The Bachelorette contestant became a big frontrunner in both Becca Kufrin and America's hearts after his adorable minivan exit on Monday night's premiere, but was quickly enveloped in controversy for allegedly liking Instagram posts which mock transgender people, feminists, immigrants and Parkland shooting survivors.
He deleted his Instagram account after screenshots of the post made their way around several blogs this week, and now he's returned to Instagram, on a new account, to apologize. ABC confirms to ET that it is Garrett running this new account.
"To those who I have hurt and offended: This is all new to me. I went on The Bachelorette for the adventure and possibility of falling in love, not fame. I did not know what to expect once the show aired," he began.
"I am sorry to those who I offended, and I also take full responsibility for my 'likes' on Instagram that were hurtful and offensive. garrett_yrigs12 was my former Instagram handle and I decided to take it down and start fresh because I have learned an extremely valuable lesson and am taking steps to grow, become more educated, and be a better version of myself," Garrett wrote. "I am not perfect, and I will never be anywhere close, but now I will always be more informed and aware of what I am liking and supporting, not just on Instagram, but in life."
The Reno, Nevada, native went on to share that he "never realized" the power of his Instagram likes, and insist they are not "a true reflection of me and my morals." He called himself "open-minded and non-judgemental" and encouraged his mistakes to be a lesson to others.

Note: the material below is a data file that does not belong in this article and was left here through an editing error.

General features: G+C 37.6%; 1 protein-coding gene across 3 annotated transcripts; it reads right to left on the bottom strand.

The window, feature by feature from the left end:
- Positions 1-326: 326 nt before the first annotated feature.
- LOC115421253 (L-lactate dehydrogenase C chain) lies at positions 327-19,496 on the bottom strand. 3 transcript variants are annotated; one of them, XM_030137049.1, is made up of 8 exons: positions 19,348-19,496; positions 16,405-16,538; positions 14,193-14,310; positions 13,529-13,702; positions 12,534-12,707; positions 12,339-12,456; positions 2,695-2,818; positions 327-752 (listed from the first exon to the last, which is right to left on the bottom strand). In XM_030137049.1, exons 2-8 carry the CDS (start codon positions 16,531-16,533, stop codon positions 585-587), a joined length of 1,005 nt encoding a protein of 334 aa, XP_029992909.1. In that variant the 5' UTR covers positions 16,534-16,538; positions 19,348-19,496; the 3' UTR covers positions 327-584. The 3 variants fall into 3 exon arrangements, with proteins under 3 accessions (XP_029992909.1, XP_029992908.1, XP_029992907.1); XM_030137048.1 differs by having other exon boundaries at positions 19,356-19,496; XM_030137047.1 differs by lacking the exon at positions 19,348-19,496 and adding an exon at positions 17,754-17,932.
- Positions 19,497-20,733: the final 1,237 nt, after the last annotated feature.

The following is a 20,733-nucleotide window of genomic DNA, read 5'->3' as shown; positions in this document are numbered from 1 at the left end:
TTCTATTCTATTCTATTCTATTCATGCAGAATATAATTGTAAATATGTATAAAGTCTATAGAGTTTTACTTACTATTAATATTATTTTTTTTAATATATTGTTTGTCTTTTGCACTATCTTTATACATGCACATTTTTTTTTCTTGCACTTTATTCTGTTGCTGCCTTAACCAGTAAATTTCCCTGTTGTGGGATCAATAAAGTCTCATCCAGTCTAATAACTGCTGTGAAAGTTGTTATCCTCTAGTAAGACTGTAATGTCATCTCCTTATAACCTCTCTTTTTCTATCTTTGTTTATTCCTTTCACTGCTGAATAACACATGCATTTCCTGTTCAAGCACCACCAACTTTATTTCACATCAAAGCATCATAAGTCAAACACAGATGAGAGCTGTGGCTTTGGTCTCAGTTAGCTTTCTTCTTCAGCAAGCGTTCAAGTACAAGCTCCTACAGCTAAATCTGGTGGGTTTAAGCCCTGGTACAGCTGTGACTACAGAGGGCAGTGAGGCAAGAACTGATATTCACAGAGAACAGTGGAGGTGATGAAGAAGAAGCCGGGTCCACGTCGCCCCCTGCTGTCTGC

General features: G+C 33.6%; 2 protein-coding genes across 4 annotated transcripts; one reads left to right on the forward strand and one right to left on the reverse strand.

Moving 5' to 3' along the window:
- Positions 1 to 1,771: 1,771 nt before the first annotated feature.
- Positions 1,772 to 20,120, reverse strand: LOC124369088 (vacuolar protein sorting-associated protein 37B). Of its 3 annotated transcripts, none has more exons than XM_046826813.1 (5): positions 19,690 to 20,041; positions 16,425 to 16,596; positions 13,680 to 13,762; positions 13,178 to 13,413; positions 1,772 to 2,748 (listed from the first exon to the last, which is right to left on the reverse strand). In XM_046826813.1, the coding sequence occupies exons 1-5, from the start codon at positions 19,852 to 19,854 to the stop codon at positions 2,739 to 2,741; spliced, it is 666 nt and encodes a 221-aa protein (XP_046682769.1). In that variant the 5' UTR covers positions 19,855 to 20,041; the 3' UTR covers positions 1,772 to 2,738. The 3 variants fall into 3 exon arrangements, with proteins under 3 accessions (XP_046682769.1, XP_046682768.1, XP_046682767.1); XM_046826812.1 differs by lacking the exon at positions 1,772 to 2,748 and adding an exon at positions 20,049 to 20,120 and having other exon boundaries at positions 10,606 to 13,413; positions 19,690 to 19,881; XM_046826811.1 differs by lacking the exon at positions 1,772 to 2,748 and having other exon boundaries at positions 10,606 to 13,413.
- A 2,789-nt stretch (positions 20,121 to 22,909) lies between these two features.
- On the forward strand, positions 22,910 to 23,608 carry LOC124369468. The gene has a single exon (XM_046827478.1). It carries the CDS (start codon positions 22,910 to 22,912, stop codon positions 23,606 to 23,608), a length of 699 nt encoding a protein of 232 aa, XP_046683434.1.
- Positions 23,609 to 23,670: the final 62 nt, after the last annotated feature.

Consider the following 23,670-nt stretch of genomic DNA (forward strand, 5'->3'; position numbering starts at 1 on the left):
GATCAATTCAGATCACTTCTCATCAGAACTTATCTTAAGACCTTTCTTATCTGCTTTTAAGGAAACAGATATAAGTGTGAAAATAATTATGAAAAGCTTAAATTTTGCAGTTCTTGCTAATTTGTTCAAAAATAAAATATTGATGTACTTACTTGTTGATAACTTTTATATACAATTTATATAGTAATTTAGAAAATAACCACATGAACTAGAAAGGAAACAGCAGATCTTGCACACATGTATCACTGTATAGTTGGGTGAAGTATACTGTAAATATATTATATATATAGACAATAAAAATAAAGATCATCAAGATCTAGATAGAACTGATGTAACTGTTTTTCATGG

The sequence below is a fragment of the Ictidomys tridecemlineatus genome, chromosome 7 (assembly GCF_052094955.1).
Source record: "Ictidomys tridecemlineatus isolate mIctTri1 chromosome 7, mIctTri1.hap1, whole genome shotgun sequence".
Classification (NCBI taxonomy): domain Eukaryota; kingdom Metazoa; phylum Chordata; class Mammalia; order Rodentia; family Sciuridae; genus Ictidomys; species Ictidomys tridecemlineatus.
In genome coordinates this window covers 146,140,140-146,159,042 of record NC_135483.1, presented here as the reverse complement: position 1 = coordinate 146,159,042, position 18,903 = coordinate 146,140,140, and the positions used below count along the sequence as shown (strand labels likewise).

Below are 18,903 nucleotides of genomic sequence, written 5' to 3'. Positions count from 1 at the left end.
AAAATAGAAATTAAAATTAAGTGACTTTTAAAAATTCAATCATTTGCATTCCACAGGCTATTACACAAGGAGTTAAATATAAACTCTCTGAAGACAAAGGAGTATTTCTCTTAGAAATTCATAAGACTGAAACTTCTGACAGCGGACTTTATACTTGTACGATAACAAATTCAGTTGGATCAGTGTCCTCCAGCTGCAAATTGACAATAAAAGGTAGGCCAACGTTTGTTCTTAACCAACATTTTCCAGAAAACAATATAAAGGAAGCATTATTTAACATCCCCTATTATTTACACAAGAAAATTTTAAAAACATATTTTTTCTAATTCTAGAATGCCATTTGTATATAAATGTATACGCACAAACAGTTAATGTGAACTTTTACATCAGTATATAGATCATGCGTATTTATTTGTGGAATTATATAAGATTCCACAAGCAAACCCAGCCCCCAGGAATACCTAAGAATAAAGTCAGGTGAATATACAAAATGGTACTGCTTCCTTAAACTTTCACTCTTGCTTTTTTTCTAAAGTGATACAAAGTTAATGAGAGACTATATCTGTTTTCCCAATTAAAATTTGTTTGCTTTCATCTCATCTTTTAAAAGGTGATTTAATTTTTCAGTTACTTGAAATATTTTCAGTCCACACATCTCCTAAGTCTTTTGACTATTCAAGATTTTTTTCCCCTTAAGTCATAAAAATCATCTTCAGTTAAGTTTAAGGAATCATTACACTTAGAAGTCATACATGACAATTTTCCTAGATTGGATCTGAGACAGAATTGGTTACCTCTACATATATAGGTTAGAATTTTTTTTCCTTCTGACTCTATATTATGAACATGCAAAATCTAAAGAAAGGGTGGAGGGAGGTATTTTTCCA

Read his full statement below:
In an interview with ET on Wednesday, Becca opened up about the controversy, defending the man who won her first impression rose. "
"I did things in the past that I'm sure wasn't the best thing, but I just want people to stay open-minded to everyone," she said.
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"I can't fault on anyone for what they believe and who's to say that anyone is truly what they believe in if they just double tap," Becca reasoned. "I can't speak to that because that's just not me. I am a strong woman and I do believe in certain things, but again, that's what's so great about our country -- everyone is entitled to their own opinions."
And ABC's Senior Vice President of Alternative Series, Specials & Late-Night Programming, Robert Mills, told ET that the Bachelor franchise casting team was "working harder" to better vet contestants. "I mean, it is such a new frontier, social media, and I think it's important for us to really be on top of this stuff, and certainly we never want a situation like what happened last year with Lee [Garrett] to ever happen again."